|Some of the Teochew snacks which are hardly seen now…|
|Wife’s favourite Teochew Crystal Dumplings, Siew Mais and Kong Bak Paos…|
|This is ‘da bomb’ – the best Teochew biscuits I’ve ever tasted!|
The Singapore Teochew Festival runs from 25 September to 5th October (11am to 10pm, daily) under a large air-conditioned white marquee at the Ngee An City Civic Plaza (you won’t miss it). Be prepared for large crowds ranging from the young to the very old. We were there on Sunday and were caught by surprise at the overwhelming crowd.
Here’s how we ‘survived’ the Teochew Festival:
1) Go on Weekdays: Be warned, the weekend crowd is HUGE. While there is a queue system outside after you purchased your entrance ticket (S$5) and they do let people in by batches, once inside, there would be more queues again– especially for the Food Street. Either go on weekdays or be there really early on weekends so that you have enough time to enjoy the experience and not let the crowd dampen your spirits.
2) Take Turns – If you have to go on weekends, take turns to queue, buy coupons, buy food etc. This is to help cut down on waiting time. If you’re bringing an elderly person who can’t walk about, station someone to accompany the elder to ‘chope’ a seat in front of the main stage and wait for the cultural performances to start while the rest of the family go and get food.
3) Parking vs. Commuting – If you can, take public transport to Ngee Ann City as car park anywhere in Orchard Road is expensive. But if you need to park (like us, as we were bringing Great-Grandma and her wheelchair) then do remember to top-up your cash card. Our 4-hour Sunday parking set us back by a whopping $16.
4) Head for the Food – Once inside, head to the food street first. There are queues going in and queues at the different stalls inside as well. But once you have the food and savour it, it’ll be quite worth the timea. Take turns to queue to speed up the process.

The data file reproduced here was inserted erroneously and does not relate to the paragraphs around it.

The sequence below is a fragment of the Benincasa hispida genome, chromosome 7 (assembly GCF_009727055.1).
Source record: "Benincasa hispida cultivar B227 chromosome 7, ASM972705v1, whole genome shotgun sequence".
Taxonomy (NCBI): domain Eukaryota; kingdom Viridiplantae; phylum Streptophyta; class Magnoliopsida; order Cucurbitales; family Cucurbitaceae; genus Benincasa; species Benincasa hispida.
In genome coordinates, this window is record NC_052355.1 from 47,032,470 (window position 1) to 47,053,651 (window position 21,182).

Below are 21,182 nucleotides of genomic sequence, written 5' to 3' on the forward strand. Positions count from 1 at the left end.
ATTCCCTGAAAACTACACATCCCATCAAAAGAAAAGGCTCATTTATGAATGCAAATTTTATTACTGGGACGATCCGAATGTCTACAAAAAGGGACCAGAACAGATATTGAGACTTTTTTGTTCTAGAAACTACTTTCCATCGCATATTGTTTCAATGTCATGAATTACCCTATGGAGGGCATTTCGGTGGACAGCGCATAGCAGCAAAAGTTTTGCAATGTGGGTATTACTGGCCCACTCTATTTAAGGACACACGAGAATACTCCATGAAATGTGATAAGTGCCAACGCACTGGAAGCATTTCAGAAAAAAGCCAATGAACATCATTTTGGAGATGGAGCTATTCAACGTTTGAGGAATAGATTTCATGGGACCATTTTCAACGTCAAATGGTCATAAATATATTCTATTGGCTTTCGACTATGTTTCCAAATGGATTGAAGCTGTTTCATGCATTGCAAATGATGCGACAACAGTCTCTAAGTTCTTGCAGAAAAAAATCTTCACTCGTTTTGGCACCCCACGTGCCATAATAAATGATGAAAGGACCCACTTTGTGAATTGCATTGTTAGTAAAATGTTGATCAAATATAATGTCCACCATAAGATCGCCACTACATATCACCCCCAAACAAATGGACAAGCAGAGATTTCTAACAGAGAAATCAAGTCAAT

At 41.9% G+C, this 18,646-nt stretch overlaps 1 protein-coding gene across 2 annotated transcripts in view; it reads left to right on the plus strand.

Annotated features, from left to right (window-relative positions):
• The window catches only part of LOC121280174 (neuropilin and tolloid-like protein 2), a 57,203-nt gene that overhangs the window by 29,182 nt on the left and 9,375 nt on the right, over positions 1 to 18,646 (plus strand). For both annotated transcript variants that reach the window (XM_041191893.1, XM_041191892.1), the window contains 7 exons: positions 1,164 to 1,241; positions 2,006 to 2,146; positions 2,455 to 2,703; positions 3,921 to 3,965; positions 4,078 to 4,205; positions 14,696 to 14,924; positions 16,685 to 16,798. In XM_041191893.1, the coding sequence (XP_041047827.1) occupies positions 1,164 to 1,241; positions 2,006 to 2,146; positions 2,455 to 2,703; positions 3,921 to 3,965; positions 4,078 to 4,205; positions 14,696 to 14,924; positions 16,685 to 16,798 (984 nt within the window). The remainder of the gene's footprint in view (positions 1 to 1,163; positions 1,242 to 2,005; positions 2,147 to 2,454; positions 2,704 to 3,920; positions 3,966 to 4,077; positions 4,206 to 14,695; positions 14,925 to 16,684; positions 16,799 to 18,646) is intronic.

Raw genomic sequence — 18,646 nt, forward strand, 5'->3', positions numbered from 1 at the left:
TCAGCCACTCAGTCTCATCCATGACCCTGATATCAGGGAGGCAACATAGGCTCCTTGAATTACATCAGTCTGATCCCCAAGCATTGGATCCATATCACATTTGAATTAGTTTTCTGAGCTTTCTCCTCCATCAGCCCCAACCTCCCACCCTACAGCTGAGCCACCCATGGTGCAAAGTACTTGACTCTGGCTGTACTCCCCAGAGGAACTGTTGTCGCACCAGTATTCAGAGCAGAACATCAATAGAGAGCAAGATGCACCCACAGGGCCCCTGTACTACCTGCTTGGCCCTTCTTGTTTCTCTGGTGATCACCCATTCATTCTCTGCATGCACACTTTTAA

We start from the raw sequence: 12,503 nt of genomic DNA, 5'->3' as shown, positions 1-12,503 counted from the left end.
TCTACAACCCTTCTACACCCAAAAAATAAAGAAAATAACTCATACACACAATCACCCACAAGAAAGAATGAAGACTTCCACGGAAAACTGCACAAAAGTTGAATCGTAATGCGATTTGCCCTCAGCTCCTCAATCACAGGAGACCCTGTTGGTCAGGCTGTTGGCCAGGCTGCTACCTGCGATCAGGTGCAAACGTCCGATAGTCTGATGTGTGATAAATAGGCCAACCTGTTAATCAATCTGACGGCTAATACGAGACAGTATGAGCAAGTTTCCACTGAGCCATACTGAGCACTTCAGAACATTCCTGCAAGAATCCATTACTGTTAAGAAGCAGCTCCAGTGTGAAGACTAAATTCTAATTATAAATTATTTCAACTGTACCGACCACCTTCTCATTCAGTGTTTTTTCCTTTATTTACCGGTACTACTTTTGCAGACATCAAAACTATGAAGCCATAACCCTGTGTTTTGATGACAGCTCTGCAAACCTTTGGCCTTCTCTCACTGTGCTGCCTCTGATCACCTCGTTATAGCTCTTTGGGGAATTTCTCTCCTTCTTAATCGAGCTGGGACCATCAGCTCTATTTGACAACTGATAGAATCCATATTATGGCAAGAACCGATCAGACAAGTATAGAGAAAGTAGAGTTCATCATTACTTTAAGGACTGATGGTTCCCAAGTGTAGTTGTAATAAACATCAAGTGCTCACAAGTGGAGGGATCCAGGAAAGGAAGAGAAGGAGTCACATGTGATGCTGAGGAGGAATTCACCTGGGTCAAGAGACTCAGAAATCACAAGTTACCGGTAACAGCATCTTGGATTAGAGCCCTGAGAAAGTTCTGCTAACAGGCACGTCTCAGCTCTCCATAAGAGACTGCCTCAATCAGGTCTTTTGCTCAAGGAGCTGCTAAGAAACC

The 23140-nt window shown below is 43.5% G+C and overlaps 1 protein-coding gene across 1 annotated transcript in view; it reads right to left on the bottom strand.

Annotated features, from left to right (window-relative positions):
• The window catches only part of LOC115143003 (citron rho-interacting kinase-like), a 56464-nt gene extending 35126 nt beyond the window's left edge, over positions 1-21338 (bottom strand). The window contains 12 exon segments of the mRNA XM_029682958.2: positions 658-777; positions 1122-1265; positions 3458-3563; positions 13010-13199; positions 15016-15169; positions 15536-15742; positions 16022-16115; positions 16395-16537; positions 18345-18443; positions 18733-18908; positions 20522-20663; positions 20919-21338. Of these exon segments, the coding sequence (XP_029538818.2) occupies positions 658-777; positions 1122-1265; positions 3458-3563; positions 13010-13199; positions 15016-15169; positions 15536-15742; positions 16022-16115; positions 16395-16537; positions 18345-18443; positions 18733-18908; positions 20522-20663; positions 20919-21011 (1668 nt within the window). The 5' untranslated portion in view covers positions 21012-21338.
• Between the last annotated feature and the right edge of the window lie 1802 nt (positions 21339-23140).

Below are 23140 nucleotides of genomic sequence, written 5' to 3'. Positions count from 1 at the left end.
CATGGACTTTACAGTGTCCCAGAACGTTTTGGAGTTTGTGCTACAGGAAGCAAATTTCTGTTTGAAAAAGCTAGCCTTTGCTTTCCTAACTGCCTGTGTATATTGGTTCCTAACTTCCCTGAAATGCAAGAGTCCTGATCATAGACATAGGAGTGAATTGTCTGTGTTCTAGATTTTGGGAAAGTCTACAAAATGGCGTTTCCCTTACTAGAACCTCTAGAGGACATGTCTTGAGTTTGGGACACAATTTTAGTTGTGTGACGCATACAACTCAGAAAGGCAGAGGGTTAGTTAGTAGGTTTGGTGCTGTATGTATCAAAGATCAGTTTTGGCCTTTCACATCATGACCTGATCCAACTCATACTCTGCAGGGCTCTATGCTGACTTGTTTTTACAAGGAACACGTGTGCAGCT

5) How much Coupons to Buy – I would say an average of S$20 per person would suffice. A plate of the ‘Orh Luak’ is S$15 each, ‘Char Kuay Teow’ and ‘Bak Kut Tea’ are S$10 each, ‘Png Kueh’ costs 3 pieces for S$10. We particularly enjoyed the Crystal Dumplings (both the sweet and savory ones, S$2 each) and the ‘Orh Nee’ (Yam Paste, S$5 per small serving). As a reference, the 5 of us (4 Adults plus Dana) spent $100 just on food today (drinks not included). It’s pricey but stupendously delicious. Be prepared to eat standing as seats are limited.
6) Set aside Ample Time to enjoy the Performances and Exhibits – Do factor some time to watch these performances and tour the Teochew Museum set up on site. For the opera items, there was a general translation of the story and they are reasonably engaging. Make time for a holistic Teochew immersion with the family. We spent a total of 4 hours at the Festival for Great-Grandma and Dana to catch two acts of Teochew opera.
7) Bring your own Water – It can get quite warm inside the marquee (especially when the crowd builds up) and the street food does leave one rather thirsty. You can save a bit (and spend more on the food) by bringing your own drinking water otherwise it is S$3 per bottle.
|A showcase of Teochew customs such as the giving of gold dowry…|
|Let the lanterns rise!|
|Artefacts that give us a glimpse into the Teochew way of life…|
|Handcrafted earthen tea sets on sale…|
|Colourful souvenirs for the home…|
|The motto: We are Teochew, We are Family!|
|Admission Tickets at S$5 per head and stored-value coupons are available on site. Don’t miss it!|